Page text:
Deflection profile of specimen with sphere-shaped void

Fig. 13

Deflection profile of specimen with cuboid-shaped void

Strain of bottom reinforcement

Usually, the material and section properties of reinforced concrete member decide its behaviour. In this section, strain in bottom reinforcements at the centre along both directions is examined. It was observed that strain in the reinforcement along transverse direction is zero. It indicates one-way flexural behaviour during entire duration of loading and does not influence the load-carrying capacity (Figs. 14, 15). The presence of void formers did not affect the behaviour of the biaxial voided slab.
Fig. 14

Load versus strain of bottom reinforcement of specimen with sphere-shaped void

Fig. 15

Load versus strain of bottom reinforcement of specimen with cuboid-shaped void

Strain of concrete surface along depth of slab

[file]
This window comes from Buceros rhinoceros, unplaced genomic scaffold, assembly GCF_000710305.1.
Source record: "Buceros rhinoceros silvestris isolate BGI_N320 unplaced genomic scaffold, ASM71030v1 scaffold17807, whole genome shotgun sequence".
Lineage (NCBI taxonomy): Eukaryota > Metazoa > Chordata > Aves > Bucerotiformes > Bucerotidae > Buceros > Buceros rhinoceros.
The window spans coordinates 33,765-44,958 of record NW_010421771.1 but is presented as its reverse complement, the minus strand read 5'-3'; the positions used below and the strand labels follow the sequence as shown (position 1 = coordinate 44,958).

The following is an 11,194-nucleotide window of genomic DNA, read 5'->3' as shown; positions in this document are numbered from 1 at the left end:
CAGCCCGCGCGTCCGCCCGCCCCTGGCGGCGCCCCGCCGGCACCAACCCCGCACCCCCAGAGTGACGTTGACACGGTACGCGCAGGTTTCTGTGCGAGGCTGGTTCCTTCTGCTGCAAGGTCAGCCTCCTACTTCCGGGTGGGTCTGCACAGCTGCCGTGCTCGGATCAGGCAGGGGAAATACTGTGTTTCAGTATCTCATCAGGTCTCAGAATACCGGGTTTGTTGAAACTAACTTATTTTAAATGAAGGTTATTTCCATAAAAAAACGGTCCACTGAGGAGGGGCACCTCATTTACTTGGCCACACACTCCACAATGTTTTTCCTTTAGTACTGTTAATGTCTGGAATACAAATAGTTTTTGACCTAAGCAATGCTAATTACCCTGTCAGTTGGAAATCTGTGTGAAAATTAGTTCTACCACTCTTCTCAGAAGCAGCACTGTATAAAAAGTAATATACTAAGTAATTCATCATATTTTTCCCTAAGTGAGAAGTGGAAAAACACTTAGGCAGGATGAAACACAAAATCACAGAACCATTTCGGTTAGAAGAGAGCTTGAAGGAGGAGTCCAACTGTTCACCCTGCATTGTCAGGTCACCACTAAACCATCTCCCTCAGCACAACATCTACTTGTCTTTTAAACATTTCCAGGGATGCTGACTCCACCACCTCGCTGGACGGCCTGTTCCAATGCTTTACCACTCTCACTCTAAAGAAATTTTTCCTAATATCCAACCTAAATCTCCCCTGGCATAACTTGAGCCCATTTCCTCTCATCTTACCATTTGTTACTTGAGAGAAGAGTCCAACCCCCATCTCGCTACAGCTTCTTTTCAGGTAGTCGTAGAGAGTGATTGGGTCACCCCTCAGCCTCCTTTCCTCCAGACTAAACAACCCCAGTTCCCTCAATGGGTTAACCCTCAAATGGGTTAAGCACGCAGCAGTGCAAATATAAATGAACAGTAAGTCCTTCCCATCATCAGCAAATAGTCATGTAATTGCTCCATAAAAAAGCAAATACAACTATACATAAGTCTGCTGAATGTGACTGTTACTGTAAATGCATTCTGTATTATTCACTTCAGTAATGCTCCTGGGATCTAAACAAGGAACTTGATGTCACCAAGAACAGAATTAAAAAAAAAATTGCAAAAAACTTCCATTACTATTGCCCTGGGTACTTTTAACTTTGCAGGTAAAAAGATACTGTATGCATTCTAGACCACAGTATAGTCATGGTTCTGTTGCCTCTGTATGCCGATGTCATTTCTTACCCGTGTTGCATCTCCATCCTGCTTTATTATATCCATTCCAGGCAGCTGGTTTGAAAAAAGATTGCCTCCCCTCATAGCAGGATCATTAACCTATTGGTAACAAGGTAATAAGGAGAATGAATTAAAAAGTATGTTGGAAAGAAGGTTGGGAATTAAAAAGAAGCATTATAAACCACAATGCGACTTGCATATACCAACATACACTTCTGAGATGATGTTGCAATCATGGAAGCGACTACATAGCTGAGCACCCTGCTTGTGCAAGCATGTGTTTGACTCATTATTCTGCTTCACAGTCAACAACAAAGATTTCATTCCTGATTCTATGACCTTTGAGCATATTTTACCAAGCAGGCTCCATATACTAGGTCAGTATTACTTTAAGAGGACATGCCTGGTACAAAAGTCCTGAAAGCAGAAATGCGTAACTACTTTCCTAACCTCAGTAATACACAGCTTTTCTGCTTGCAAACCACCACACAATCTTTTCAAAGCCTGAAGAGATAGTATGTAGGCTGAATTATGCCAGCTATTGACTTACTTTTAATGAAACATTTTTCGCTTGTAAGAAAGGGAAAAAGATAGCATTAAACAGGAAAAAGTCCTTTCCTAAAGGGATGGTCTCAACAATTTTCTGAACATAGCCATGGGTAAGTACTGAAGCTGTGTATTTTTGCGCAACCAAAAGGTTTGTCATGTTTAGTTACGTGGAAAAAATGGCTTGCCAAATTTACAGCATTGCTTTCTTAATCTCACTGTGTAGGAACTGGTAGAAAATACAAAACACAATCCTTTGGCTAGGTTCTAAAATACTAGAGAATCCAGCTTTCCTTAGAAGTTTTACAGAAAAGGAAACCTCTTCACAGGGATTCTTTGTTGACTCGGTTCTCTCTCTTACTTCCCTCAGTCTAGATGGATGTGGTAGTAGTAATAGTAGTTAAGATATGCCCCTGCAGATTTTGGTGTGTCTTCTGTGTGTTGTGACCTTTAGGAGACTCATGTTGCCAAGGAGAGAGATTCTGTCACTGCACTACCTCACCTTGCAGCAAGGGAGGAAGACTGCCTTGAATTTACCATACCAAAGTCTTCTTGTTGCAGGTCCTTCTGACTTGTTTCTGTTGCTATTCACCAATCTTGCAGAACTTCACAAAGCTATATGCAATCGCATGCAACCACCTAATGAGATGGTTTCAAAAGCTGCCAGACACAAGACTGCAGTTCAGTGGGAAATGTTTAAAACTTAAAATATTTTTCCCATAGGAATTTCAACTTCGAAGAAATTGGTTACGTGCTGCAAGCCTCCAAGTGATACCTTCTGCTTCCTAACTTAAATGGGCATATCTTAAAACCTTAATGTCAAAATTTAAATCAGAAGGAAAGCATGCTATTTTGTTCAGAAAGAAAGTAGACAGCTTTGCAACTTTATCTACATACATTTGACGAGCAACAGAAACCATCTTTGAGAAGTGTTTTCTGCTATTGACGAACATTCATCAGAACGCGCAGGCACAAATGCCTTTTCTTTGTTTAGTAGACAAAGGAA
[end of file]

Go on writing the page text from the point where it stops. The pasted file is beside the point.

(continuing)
The concrete surface strain was measured along the depth of slab at three locations at the centre, bottom and top reinforcement levels using LVDTs 4–6. At mid-span of slab, these measurements were taken, where the influence of shear due to applied external load is zero. The load versus concrete surface strain along depth of slab of specimens with sphere- and cuboid-shaped voids showed that bottom and top reinforcements were in tension, which was evident through theoretical calculation as well. Hence, it is understood that the neutral axis of voided slab lies in the cover concrete to top reinforcement (Figs. 16, 17). In Fig. 16, results of LVDT 6 are not presented, as this LVDT malfunctioned during the test.
Fig. 16

Load versus concrete surface strain along depth of slab specimen with sphere void

Fig. 17

Load versus concrete surface strain along depth of slab specimen with cuboid void

Displacement ductility ratio

Load–deflection behaviour of the voided slab specimens shows predominantly ductile and flexural response. The displacement ductility ratio (µ) of voided slab specimens was calculated using Eq. (15) and found to be 3.97 and 4.33 for specimens with sphere- and cuboid-shaped voids, respectively. The results are summarised in Table 3.
$$\mu = \frac{{\delta_{\text{u}} }}{{\delta_{\text{y}} }}$$
(15)

Summary and conclusion